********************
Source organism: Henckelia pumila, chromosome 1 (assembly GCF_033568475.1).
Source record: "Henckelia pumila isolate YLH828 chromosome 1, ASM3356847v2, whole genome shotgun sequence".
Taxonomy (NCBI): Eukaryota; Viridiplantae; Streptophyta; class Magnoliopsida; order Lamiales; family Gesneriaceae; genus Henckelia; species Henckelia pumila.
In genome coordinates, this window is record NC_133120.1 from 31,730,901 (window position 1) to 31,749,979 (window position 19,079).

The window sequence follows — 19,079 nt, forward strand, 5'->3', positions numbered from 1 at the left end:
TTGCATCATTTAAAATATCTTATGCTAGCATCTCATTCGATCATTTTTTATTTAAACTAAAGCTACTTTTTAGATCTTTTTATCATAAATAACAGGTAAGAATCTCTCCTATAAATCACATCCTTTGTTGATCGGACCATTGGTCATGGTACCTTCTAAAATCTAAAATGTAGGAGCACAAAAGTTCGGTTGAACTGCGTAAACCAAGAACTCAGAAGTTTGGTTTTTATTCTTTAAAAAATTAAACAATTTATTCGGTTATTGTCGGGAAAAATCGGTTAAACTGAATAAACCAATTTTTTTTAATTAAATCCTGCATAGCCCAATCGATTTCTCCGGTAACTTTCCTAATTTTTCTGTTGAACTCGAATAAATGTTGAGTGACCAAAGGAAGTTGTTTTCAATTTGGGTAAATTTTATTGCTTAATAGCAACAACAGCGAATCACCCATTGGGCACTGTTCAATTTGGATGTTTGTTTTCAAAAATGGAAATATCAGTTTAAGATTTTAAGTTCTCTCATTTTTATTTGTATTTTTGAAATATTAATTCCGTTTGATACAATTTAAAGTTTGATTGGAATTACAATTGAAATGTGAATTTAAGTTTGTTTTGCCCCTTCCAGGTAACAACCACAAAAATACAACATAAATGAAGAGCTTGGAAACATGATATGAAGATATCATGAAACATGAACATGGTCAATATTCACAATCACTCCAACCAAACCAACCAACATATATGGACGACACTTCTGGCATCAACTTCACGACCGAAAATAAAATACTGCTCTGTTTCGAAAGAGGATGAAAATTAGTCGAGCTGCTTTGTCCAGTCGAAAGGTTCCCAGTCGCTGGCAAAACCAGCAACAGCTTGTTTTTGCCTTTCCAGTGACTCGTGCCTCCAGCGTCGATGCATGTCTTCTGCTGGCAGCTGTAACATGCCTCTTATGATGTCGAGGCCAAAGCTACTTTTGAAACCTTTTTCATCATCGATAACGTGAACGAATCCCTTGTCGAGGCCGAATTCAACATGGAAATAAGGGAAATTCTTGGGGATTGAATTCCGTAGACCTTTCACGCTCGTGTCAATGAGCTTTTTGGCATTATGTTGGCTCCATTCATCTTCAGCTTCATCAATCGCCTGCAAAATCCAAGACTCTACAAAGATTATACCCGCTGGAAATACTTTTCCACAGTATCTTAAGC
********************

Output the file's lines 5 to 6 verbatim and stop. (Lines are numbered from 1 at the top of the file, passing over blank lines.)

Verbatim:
The window sequence follows — 19,079 nt, forward strand, 5'->3', positions numbered from 1 at the left end:
TTGCATCATTTAAAATATCTTATGCTAGCATCTCATTCGATCATTTTTTATTTAAACTAAAGCTACTTTTTAGATCTTTTTATCATAAATAACAGGTAAGAATCTCTCCTATAAATCACATCCTTTGTTGATCGGACCATTGGTCATGGTACCTTCTAAAATCTAAAATGTAGGAGCACAAAAGTTCGGTTGAACTGCGTAAACCAAGAACTCAGAAGTTTGGTTTTTATTCTTTAAAAAATTAAACAATTTATTCGGTTATTGTCGGGAAAAATCGGTTAAACTGAATAAACCAATTTTTTTTAATTAAATCCTGCATAGCCCAATCGATTTCTCCGGTAACTTTCCTAATTTTTCTGTTGAACTCGAATAAATGTTGAGTGACCAAAGGAAGTTGTTTTCAATTTGGGTAAATTTTATTGCTTAATAGCAACAACAGCGAATCACCCATTGGGCACTGTTCAATTTGGATGTTTGTTTTCAAAAATGGAAATATCAGTTTAAGATTTTAAGTTCTCTCATTTTTATTTGTATTTTTGAAATATTAATTCCGTTTGATACAATTTAAAGTTTGATTGGAATTACAATTGAAATGTGAATTTAAGTTTGTTTTGCCCCTTCCAGGTAACAACCACAAAAATACAACATAAATGAAGAGCTTGGAAACATGATATGAAGATATCATGAAACATGAACATGGTCAATATTCACAATCACTCCAACCAAACCAACCAACATATATGGACGACACTTCTGGCATCAACTTCACGACCGAAAATAAAATACTGCTCTGTTTCGAAAGAGGATGAAAATTAGTCGAGCTGCTTTGTCCAGTCGAAAGGTTCCCAGTCGCTGGCAAAACCAGCAACAGCTTGTTTTTGCCTTTCCAGTGACTCGTGCCTCCAGCGTCGATGCATGTCTTCTGCTGGCAGCTGTAACATGCCTCTTATGATGTCGAGGCCAAAGCTACTTTTGAAACCTTTTTCATCATCGATAACGTGAACGAATCCCTTGTCGAGGCCGAATTCAACATGGAAATAAGGGAAATTCTTGGGGATTGAATTCCGTAGACCTTTCACGCTCGTGTCAATGAGCTTTTTGGCATTATGTTGGCTCCATTCATCTTCAGCTTCATCAATCGCCTGCAAAATCCAAGACTCTACAAAGATTATACCCGCTGGAAATACTTTTCCACAGTATCTTAAGC